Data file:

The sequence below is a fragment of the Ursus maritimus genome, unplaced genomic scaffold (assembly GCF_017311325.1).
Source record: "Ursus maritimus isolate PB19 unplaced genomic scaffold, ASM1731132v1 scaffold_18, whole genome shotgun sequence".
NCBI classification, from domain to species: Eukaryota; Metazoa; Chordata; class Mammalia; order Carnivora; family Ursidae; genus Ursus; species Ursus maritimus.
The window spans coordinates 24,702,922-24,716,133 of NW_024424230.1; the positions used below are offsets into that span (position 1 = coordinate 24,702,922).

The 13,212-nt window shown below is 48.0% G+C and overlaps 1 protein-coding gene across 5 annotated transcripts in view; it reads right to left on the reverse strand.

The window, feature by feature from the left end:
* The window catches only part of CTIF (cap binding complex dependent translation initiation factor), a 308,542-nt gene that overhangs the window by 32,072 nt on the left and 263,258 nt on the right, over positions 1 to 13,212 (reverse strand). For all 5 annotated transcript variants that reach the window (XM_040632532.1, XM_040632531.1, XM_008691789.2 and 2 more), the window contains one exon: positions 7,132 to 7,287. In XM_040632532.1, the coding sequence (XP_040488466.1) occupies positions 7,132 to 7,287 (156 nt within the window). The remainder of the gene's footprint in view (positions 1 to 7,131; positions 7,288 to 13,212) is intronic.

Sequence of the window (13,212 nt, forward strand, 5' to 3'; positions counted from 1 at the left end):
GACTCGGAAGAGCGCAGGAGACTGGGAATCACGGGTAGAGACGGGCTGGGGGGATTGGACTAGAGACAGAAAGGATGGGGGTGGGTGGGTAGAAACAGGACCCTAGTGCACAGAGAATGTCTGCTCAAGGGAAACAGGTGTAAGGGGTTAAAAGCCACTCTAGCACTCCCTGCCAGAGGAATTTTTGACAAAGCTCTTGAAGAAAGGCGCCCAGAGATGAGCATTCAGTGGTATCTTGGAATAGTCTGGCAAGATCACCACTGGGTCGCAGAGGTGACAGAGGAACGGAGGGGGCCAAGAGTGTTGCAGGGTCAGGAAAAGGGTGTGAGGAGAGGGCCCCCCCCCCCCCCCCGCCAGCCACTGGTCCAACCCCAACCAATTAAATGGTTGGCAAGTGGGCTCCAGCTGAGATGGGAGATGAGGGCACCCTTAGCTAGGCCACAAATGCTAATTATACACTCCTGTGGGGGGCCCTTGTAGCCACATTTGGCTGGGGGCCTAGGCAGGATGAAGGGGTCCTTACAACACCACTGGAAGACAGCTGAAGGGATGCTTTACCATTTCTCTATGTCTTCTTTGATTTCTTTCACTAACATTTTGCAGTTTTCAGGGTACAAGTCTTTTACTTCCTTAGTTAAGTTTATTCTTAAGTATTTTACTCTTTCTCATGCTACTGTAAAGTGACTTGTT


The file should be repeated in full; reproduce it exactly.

The sequence below is a fragment of the Ursus maritimus genome, unplaced genomic scaffold (assembly GCF_017311325.1).
Source record: "Ursus maritimus isolate PB19 unplaced genomic scaffold, ASM1731132v1 scaffold_18, whole genome shotgun sequence".
NCBI classification, from domain to species: Eukaryota; Metazoa; Chordata; class Mammalia; order Carnivora; family Ursidae; genus Ursus; species Ursus maritimus.
The window spans coordinates 24,702,922-24,716,133 of NW_024424230.1; the positions used below are offsets into that span (position 1 = coordinate 24,702,922).

The 13,212-nt window shown below is 48.0% G+C and overlaps 1 protein-coding gene across 5 annotated transcripts in view; it reads right to left on the reverse strand.

The window, feature by feature from the left end:
* The window catches only part of CTIF (cap binding complex dependent translation initiation factor), a 308,542-nt gene that overhangs the window by 32,072 nt on the left and 263,258 nt on the right, over positions 1 to 13,212 (reverse strand). For all 5 annotated transcript variants that reach the window (XM_040632532.1, XM_040632531.1, XM_008691789.2 and 2 more), the window contains one exon: positions 7,132 to 7,287. In XM_040632532.1, the coding sequence (XP_040488466.1) occupies positions 7,132 to 7,287 (156 nt within the window). The remainder of the gene's footprint in view (positions 1 to 7,131; positions 7,288 to 13,212) is intronic.

Sequence of the window (13,212 nt, forward strand, 5' to 3'; positions counted from 1 at the left end):
GACTCGGAAGAGCGCAGGAGACTGGGAATCACGGGTAGAGACGGGCTGGGGGGATTGGACTAGAGACAGAAAGGATGGGGGTGGGTGGGTAGAAACAGGACCCTAGTGCACAGAGAATGTCTGCTCAAGGGAAACAGGTGTAAGGGGTTAAAAGCCACTCTAGCACTCCCTGCCAGAGGAATTTTTGACAAAGCTCTTGAAGAAAGGCGCCCAGAGATGAGCATTCAGTGGTATCTTGGAATAGTCTGGCAAGATCACCACTGGGTCGCAGAGGTGACAGAGGAACGGAGGGGGCCAAGAGTGTTGCAGGGTCAGGAAAAGGGTGTGAGGAGAGGGCCCCCCCCCCCCCCCCGCCAGCCACTGGTCCAACCCCAACCAATTAAATGGTTGGCAAGTGGGCTCCAGCTGAGATGGGAGATGAGGGCACCCTTAGCTAGGCCACAAATGCTAATTATACACTCCTGTGGGGGGCCCTTGTAGCCACATTTGGCTGGGGGCCTAGGCAGGATGAAGGGGTCCTTACAACACCACTGGAAGACAGCTGAAGGGATGCTTTACCATTTCTCTATGTCTTCTTTGATTTCTTTCACTAACATTTTGCAGTTTTCAGGGTACAAGTCTTTTACTTCCTTAGTTAAGTTTATTCTTAAGTATTTTACTCTTTCTCATGCTACTGTAAAGTGACTTGTT